Post-workout: A smoothie bowl made from frozen fruit, almond milk, plant protein powder, hemp seeds, chia seeds, flaxseed meal, walnuts or mixed nuts/granola

Dinner: Another buddha bowl or in winter a homemade curry served with quinoa or wild rice

Snacks: Fresh fruit, mixed nuts or date bombs (a pitted Medjool date filled with a teaspoon of peanut butter and a dark chocolate square)

Speaking previously to FEMAIL, Drew shared the five dietary mistakes Australians make regularly - including eating too much protein, too little fiber and not eating enough plant-based foods

Speaking previously to FEMAIL, Drew shared the five dietary mistakes Australians make regularly – including eating too much protein, too little fiber and not eating enough plant-based foods

Speaking previously to FEMAIL, Drew shared the five dietary mistakes Australians make regularly – and how they contribute to people not reaching their fitness goals.

A popular dietary trend within the fitness/bodybuilding community is ‘if it fits your macros’ (IIFYM) or flexible dieting.

‘The general premise of IIFYM is that as long as you achieve a calorie deficit (burn more calories than you store) and hit your target macronutrients (protein, carbs, fat) you can achieve fat loss and get in great physical shape regardless of the foods you eat,’ Drew told FEMAIL.

‘Sure, it might get you stage-ready for a bodybuilding show but that doesn’t mean it is healthy – it’s a reductionist approach that focuses on food quantity rather than food quality.’

Drew also said that eating too many animal-based foods is a bad idea.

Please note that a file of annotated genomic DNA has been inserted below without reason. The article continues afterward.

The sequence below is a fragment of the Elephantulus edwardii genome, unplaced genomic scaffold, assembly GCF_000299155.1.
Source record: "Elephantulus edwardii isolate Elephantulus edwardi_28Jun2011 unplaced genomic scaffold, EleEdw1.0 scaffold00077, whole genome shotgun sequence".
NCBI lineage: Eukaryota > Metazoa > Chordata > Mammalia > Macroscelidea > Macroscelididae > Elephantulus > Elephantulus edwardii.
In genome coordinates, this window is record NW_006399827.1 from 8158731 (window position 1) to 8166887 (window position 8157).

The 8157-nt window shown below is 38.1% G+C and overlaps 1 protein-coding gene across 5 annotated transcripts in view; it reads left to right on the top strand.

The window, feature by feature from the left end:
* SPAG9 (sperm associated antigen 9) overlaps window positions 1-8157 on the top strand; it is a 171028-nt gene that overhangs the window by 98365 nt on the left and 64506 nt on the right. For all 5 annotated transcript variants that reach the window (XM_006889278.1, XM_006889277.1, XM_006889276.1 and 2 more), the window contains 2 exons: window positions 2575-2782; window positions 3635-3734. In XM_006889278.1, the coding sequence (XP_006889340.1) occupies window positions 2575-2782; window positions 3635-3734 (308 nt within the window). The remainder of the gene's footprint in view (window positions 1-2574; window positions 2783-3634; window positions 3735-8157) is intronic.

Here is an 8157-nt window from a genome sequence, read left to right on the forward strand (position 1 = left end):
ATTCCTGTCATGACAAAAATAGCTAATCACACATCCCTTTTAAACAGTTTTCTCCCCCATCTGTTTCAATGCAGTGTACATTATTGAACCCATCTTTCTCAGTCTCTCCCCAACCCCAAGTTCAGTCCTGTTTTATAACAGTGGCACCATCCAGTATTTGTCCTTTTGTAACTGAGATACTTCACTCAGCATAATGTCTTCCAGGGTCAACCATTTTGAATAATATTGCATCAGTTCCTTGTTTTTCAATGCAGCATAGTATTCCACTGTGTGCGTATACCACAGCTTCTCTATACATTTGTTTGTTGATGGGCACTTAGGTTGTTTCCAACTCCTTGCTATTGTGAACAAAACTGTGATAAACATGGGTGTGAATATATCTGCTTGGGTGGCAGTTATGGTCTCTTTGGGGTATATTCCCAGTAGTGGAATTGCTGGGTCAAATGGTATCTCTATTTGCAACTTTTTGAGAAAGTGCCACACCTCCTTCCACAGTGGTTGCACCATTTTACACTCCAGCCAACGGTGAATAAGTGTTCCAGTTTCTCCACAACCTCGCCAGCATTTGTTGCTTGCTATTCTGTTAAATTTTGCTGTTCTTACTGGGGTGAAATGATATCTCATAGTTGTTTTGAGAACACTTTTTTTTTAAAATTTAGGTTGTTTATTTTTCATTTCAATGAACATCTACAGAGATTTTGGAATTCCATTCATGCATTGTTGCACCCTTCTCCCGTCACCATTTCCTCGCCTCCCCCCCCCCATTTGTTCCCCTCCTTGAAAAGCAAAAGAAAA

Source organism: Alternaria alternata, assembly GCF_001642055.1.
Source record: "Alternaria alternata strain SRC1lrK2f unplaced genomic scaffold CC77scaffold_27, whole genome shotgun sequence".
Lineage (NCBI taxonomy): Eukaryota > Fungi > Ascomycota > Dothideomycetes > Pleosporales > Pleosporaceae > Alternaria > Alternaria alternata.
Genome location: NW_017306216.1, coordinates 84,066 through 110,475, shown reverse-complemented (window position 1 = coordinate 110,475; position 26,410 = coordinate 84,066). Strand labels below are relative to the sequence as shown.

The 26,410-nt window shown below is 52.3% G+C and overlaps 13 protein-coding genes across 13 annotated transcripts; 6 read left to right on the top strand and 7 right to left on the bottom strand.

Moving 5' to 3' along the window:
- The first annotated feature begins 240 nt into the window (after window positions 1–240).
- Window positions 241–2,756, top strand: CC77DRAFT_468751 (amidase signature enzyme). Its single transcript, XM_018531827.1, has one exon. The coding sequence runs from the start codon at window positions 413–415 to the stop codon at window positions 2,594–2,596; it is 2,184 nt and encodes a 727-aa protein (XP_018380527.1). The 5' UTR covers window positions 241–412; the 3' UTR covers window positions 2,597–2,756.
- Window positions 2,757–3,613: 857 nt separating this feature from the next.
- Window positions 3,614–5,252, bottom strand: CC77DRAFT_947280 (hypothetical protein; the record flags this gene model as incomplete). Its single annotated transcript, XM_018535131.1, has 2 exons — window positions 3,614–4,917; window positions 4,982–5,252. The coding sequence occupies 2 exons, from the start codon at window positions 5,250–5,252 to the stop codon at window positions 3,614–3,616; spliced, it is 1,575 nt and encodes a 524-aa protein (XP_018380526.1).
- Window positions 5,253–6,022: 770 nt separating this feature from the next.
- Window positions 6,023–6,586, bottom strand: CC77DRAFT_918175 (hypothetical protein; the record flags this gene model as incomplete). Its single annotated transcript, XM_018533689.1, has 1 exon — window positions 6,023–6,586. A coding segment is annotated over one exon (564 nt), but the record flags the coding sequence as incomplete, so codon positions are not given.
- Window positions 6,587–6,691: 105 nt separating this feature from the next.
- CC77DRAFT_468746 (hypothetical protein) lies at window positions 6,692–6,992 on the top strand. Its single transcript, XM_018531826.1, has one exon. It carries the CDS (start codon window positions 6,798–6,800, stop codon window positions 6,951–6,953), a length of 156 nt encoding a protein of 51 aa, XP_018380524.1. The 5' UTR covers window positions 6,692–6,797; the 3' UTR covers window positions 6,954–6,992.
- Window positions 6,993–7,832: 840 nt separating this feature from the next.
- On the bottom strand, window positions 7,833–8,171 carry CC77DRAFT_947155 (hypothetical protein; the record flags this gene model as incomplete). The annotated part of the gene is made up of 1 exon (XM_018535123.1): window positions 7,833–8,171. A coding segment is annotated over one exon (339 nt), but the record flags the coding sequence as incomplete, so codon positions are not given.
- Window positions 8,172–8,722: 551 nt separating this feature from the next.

‘Worryingly, processed meat has been classified by the World Health Organization (WHO) as a group 1 carcinogen (known to cause cancer) and is in the same group as asbestos and smoking,’ Drew said.

‘Just because you can lose weight eating bacon, eggs, coconut oil, cheese, and drinking butter doesn’t mean it is healthy in the long term. We have lost sight of lifespan and health-span because of the desire for six-pack abs.’

Furthermore, Drew advises against eating too little fiber, eating too much protein and not eating enough plant-based foods.

‘A predominantly whole food plant-based diet made up of fruit, vegetables, whole-grains, legumes, nuts and seeds is high in fiber, water, micronutrients, and antioxidants, and happens to be a very satiating way of eating,’ Drew said.

‘I’m not saying everyone should be 100 per cent plant-based, but a predominantly plant-based diet is a great option.

‘By shifting the balance from majority animals to mostly plants (80:20 or even 90:10) you’d be eating in a way that is aligned with the longest living populations in human history, otherwise known as the blue zones.’

According to Drew, people in the ‘blue zones’ live longer than any other population across the world and they have the least amount of chronic disease.